Muffins: Buy It vs. Make It
It’s a sad fact, but when booking a weekend hotel room, I will always be seduced by the “free continental breakfast,” even though I know that translates to one thing: Muffins, piled in a wicker basket next to a coffee machine.
But can you blame me? Muffins are a perfect treat. They’re basically naked cupcakes, they come in an endless variety of festive flavors, and they already come in individual serving-sizes so you aren’t tempted by endless slivers of cake.
Never mind that the individual serving size is often “jumbo.” Just never mind that at all, friend.
But is it better to make muffins, or to buy them? I have to admit that while I’m snobby about my baked goods, I’m also impressed by the Costco bakery. They’re bodacious, they’re baked daily, and they’re probably the very ones I line up to stuff in my purse at the breakfast bar. It’s very hard to argue that they’re really that inferior to my own contribution to baking society.
So I set out to see: Is there an advantage to MYO muffins? With a terrific basic recipe that can be adapted for whatever crazy preference you can come up with, my end is as easy as it can be. (If you’re a muffins newbie, check out this video, “How to Make Muffins.”)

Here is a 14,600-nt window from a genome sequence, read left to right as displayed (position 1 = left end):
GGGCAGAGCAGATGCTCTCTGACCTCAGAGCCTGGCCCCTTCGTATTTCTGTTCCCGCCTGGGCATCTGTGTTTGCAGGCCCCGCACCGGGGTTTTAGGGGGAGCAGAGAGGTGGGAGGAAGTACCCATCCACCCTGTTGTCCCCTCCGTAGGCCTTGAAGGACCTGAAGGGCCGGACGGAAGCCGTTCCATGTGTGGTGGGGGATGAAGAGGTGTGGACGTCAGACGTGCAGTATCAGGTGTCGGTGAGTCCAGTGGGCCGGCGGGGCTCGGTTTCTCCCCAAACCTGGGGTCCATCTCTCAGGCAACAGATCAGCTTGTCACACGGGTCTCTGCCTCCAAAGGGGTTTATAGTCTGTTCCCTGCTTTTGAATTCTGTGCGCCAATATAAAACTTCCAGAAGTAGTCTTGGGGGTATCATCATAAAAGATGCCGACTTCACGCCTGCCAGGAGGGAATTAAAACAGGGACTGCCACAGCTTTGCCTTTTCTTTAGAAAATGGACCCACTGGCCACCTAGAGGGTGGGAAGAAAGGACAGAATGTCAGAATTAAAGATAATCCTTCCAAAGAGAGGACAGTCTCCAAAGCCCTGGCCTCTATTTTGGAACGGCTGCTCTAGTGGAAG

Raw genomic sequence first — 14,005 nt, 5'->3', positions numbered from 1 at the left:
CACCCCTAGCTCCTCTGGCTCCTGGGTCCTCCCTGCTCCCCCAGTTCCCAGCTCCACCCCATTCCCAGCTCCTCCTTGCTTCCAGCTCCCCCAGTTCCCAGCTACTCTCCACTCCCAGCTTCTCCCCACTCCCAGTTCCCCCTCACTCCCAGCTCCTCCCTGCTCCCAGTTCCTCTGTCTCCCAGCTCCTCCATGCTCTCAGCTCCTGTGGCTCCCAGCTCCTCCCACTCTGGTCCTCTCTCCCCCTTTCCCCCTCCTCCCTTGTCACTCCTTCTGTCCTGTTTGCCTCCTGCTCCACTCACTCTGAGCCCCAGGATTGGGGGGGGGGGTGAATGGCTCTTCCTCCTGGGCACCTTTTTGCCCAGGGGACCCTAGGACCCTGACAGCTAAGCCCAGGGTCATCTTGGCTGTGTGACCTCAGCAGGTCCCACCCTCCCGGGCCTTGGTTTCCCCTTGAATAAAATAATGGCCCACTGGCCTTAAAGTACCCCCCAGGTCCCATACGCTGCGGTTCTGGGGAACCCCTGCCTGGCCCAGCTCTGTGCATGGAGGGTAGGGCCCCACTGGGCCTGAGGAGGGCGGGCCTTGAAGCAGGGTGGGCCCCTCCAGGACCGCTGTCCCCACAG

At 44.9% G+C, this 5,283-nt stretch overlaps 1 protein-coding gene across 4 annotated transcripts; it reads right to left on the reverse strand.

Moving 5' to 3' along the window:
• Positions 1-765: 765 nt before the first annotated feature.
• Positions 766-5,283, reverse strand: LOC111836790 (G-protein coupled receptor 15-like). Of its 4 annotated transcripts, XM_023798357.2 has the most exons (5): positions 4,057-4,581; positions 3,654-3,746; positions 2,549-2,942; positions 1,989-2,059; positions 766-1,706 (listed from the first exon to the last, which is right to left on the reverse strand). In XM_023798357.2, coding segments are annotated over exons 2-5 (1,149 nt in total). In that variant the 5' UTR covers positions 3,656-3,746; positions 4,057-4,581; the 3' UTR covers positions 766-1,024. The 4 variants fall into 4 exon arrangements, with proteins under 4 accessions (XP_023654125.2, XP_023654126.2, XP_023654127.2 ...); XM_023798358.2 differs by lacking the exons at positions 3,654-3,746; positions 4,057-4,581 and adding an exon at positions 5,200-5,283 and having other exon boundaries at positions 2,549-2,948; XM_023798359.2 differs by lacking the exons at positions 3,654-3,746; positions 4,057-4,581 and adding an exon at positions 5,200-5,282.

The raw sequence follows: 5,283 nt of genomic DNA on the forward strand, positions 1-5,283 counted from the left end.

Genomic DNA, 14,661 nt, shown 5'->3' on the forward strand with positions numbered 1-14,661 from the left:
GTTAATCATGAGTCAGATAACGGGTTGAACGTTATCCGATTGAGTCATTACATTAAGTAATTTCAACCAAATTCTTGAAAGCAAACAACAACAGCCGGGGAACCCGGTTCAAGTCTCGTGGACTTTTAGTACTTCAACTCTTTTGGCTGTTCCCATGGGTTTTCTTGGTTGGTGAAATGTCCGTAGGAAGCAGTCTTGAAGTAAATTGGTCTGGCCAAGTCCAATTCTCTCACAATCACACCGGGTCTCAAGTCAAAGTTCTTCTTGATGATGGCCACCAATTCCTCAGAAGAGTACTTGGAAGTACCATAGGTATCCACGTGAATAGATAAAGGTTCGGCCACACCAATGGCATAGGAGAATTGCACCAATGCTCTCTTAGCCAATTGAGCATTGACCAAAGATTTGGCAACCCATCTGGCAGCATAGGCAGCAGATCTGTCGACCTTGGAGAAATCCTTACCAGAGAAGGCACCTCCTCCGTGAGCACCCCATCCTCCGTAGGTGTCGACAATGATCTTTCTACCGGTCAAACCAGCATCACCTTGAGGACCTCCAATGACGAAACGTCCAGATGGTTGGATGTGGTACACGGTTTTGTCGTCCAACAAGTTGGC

Cost: As usual, I figure out two costs: one using premium ingredients, like organic or whole-wheat flour, and one using the same stuff a grocery store would use—your basic all-purpose flour, regular ol’ oil, and so on. In this case, using the fancy stuff for the very basic muffin recipe—before you add blueberries, lemon zest, cheddar cheese, or streusel topping (that coffee cake stuff—mmmm!)—comes to about 11 cents a muffin. The no-frills version comes in at just 6 cents a muffin. Compared to 71 cents per muffin at Costco (and a lot more at the café), that’s quite a savings. In fact, I would venture to say you can make a dozen muffins for what one store-bought one will cost you!
Effort: Muffins are low effort. Supremely low effort. You don’t even have to dirty the food processor because the batter is supposed to be lumpy—you’ll actually ruin it if you exert yourself even a teeny bit while mixing. Enforced laziness, who can beat it? The cleanup is as simple as a baking project can be—one bowl (I make a well for the wet ingredients in the middle of the dry ingredients rather than dirtying a separate bowl), one pan “tin” (mine is silicone) lined with paper cups. Easy, peasy.
Taste: I have a very high opinion of my muffins. That being said, I have a very high opinion of all muffins. If it isn’t a bran-filled hockey puck, I’m on board. So, to me, the taste is pretty much a wash.
The Verdict: Even though the savings are superior, I’m hard-pressed to insist that you make your own muffins if you’re really resistant. Me, I’m going to make mine for health reasons. I like to cut the sugar, mix in some pulverized oats, maybe add some brewer’s yeast or even some almond meal to add protein for a playground snack. But if you’re hosting a brunch and you’re feeling stressed out, don’t beat yourself up about sending someone to the supermarket. Your secret is safe with me.